ITV believes its partnership with Uncommon Creative Studio is helping the broadcaster win the “furious battle for eyeballs” by diversifying the brand beyond just TV.
Speaking on the third day of the Festival of Marketing (7 October), ITV CMO and director of direct-to-consumer, Rufus Radcliffe, explained how the ‘More Than TV’ campaign came out of the first round of meetings between the broadcaster and creative agency back in January 2018.
“What we loved about it was that it was both a strategic direction for ITV and also our brand purpose,” Radcliffe recalled.
“We’re very keen that ITV from a business point of view is more than TV. We’re diversifying as a business, but from a brand point of view what we also wanted to express was that we can entertain millions, but also be a platform that has the opportunity to shape popular culture, shape attitudes and make a difference to people and their lives.”
I always like having things on my to do list that I’ve never done before and that I don’t know how to do and feel a bit scary.
Rufus Radcliffe, ITV
When Leonard first presented the idea Radcliffe got it straight away, but needed to persuade some colleagues at ITV’s Gray’s Inn Road HQ. Not that it took a long time. The simplicity of the campaign won plenty over and set a template for ITV and Uncommon’s future creative endeavours.
“There’s a bunch of people who have made their mind up about ITV and I think the needle has moved definitely with some of the work we’ve done together,” said Leonard. “What ITV accomplish at scale, no one else is doing. And I think that’s a story that was really profound.”
The great challenge presented by streaming services has driven a lot of what ITV and Uncommon have been working on, explained Radcliffe.
“Things are mega competitive and every night it’s a battle to get attention, so if you’re not a brand who stands for something you’re not going to cut through and you’re not going to succeed,” he argued.
“For years we could rely on viewers to turn up night after night, but you can’t take them for granted anymore. It’s a furious battle for eyeballs and if you’re not a brand that resonates in that environment the future’s going to be really difficult.”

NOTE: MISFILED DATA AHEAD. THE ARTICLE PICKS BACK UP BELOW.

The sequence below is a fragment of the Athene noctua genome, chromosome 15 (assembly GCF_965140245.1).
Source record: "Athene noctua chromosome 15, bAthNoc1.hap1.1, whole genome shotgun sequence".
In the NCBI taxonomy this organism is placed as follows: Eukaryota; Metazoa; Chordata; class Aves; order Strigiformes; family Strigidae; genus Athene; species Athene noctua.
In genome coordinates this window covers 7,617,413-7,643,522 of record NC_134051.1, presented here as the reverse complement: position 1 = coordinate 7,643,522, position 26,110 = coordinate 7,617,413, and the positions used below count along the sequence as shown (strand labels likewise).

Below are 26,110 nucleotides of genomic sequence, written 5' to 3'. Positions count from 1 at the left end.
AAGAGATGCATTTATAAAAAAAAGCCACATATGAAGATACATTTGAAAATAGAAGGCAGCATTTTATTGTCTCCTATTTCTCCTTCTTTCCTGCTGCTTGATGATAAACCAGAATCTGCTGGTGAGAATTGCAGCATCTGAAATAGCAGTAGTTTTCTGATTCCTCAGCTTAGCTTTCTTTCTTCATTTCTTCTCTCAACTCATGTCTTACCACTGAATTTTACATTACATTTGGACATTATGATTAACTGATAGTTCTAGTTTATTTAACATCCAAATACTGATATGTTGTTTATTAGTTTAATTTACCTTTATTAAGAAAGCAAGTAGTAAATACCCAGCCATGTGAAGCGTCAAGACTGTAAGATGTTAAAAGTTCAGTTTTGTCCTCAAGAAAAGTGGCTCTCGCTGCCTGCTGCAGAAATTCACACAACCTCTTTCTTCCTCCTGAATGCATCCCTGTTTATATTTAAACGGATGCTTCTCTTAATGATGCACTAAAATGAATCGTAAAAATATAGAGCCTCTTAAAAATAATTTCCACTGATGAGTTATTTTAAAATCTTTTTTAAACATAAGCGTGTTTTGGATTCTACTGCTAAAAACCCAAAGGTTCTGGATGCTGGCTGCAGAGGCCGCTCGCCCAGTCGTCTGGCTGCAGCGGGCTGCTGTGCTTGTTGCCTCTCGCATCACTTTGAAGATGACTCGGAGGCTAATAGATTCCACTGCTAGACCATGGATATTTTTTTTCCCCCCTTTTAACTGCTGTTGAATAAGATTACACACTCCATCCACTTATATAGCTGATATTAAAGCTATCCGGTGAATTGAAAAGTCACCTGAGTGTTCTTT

Radcliffe believes ITV, and other national broadcasters, offer an extra comfort value, based around familiar faces and a personal relationship that feeds back into the More Than TV concept.
The other high-profile campaign ITV and Uncommon have collaborated on is ‘Britain Get Talking’. Launched in October 2019 and updated earlier this year to help raise awareness of issues around mental health, the campaign scooped the Grand Prix at last month’s Marketing Week Masters Awards.
“ITV is able to put a very mainstream lens on things and popularise things. We all know that mental health is a massive problem, and one of the issues we have is that people don’t know how to talk about it,” said Radcliffe.
“We didn’t want a conventional marketing campaign, we wanted to use the power of our assets, the tools at our disposal. We’re so lucky to have them, but sometimes we don’t use them as often as we should.”
What ITV accomplish at scale, no one else is doing. And I think that’s a story that was really profound.
Nils Leonard, Uncommon
For Leonard, it was confirmation of the broadcaster’s ambition. He sees the size of the campaign, which aims to encourage 10 million people to improve their mental or physical health by 2023, as a true statement of intent. The peak-time potency of the message is testament to the power of ITV’s platform as a rallying point for national debate.
“You couldn’t research it,” said Radcliffe. “You were either in or you were out, you were either 100% into this or we’re not doing it at all. I always like having things on my to do list that I’ve never done before and that I don’t know how to do and feel a bit scary. It ticked all of those.”
The sense of shared responsibility and matched ambition lies at the centre of Uncommon and ITV’s partnership. The two tend to work quickly and, in keeping with many creatives in the age of Covid, have both enjoyed a sped-up process, as they look to make a difference in our troubled times.
“We share a lot of the same values,” Radcliffe added. “We’ve got a very honest and direct relationship. There’s not a lot of paperwork, it’s more organic. That won’t work for everyone, but it does for us.”
Rufus Radcliffe and Nils Leonard were speaking at the Festival of Marketing, which is taking place online between 5 – 9 October. All sessions, including Radcliffe and Leonard’s, are available to watch on-demand for those with a digital pass. To buy a pass visit www.festivalofmarketing.com/buy-your-pass.